Who uses pornography?


Melissa Killeen

A small snapshot of who uses sexually explicit material

It is important to understand who uses pornography as a complete picture before jumping to a conclusion that every person that views porn is a dirty, old man. The use of sexually-explicit materials differs greatly from men and women. Here is a small snapshot of who uses sexually-explicit materials (the scientific name for pornography).

A study of 433, 12-22 years olds in the U.S. found that 85 percent of the males and 50 percent of the females in the study reported having, either intentionally or accidentally, visited a sexually-explicit website. Within a sample of 506 U.S. college students, 59 percent of men and 34 percent of the women reported accessing pornography online for sexual entertainment purposes. Reported rates of intentionally using sexually-explicit material, including the viewing of multiple types of material such as online content, films shown in movie theaters, viewing DVDs and/or the reading of printed material, was researched with 813 U.S. college students. 87 percent of these participants were college-age men who viewed pornography, 50 percent of this group viewed porn weekly and 20 percent of them viewed it daily or every other day. 31 percent of the group were college-age women and they viewed pornography, as well.

A 2001 Forrester Research report claimed the average age of a male visitor to an adult web page was 41, with an annual income of $60,000. According to the same report, 19 percent of the visitors to adult-content sites, were both regular and repeat customers. Of that 19 percent group of repeat viewers, 25 percent were women, 46 percent of the group were married, and 33 percent had children.

Dutch research has documented that men and women use sexually-explicit material differently. This research reveals men consume more pornography than women.  Dutch males were exposed to porn at a younger age (13) than Dutch women (15), and this may be a reason for the male’s increased use. Men use porn most often in a room, in isolation, whereas women have indicated a preference for viewing it online with a romantic partner or engaging in interactive sexual activity. Furthermore, men are more likely to experience sexual arousal and masturbate while viewing porn, than women.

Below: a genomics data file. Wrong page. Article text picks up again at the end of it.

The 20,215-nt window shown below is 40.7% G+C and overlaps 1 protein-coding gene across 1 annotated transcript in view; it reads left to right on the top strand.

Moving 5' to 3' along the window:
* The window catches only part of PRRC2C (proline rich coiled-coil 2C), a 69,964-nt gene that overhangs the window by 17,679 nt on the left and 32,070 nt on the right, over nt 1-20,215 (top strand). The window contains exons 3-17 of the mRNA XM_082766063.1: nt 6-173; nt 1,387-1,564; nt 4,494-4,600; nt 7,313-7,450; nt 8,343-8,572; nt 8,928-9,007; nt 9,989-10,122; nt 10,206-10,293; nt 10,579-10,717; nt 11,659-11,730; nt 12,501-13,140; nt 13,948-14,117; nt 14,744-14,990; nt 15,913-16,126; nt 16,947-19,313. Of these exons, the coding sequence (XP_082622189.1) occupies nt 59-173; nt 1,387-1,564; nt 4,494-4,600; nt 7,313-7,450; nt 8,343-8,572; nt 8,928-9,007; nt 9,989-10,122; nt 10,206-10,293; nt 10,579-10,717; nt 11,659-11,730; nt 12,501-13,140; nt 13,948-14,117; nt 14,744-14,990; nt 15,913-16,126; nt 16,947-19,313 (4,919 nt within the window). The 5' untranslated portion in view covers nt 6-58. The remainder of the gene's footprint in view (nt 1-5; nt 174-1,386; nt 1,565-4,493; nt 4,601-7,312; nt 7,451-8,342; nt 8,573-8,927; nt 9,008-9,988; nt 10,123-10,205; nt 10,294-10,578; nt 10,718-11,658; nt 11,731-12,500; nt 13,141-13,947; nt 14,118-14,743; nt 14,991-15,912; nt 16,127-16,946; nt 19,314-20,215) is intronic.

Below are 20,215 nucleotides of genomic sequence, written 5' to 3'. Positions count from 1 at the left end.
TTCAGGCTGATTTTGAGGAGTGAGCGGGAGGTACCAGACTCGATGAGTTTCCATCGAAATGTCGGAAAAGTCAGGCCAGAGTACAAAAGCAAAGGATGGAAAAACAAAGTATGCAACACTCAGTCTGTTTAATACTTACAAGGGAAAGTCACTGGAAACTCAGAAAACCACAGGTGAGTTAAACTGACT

According to data taken from Internet users who took part in the General Social Survey for the year 2000, the following are predictors of online pornography use:

    • Men are 543% more likely to look at porn than females.
    • Those who are happily married are 61% less likely to look at porn.
    • Those who are politically more liberal are 19% more likely to look at porn.
    • Those who had committed adultery are 218% more likely to look at porn.
    • Those who had engaged in paid sex are 270% more likely to look at porn.
    • Those with teen children are 45% less likely to look at porn.

How people access pornographic sites is changing as well, moving from the desktop to handheld devices. After an analysis of more than one million hits to Google’s mobile search sites, more than 1 in 5 searches were for pornography on cell phones and tablets. By 2015, pornographic content and services accessed on mobile devices is expected to reach $2.8 billion. Mobile adult subscriptions are now reaching nearly $1 billion, and the number of adult videos viewed on mobile devices or tablets will triple worldwide. The largest surge is in the adult market are the mobile phone applications that use GPS to find people with similar sexual interests within a certain geographic area. Bender, Grindr or Adam4Adam are such applications. Although not pornography as such, these applications are considered adult features, because the app requires subscribers to be 18 or older.

The next post in our series on porn addiction will look at the effect of pornography on the brain.

References used in creating this blog:

General Social Survey, a survey running since 1972 at the National Opinion Research Center at the University of Chicago, and is part of The National Data Program for the Sciences. Accessed at: http://www3.norc.org/GSS+Website/

Gert Martin Hald, (2006) Gender Differences in Pornography Consumption among Young Heterosexual Danish Adults, Archives of Sexual Behavior, 36:577-585, DOI 10.1007/s10508-006-9064-0. Accessed at: http://www.hawaii.edu/hivandaids/Gender_Differences_in_Pornography_

CovenantEyes.com, a web site for Covenant Eyes, a pioneer of Internet accountability and filtering software, located in Owosso, MI .http://www.covenanteyes.com/2013/02/19/pornography-statistics/

Elizabeth M. Morgan (2011) Associations between Young Adults’ Use of Sexually Explicit Materials and Their Sexual Preferences, Behaviors, and Satisfaction

Boise State University, Scholarworks, Psychology Faculty Publications and Presentations, Accessed at: http://scholarworks.boisestate.edu/cgi/viewcontent.cgi?article=1044&context=psych_facpubs

This entry was posted in Addiction, Pornography, Recovery Coaching, Research, Sex Addiction and tagged , , , , . Bookmark the permalink.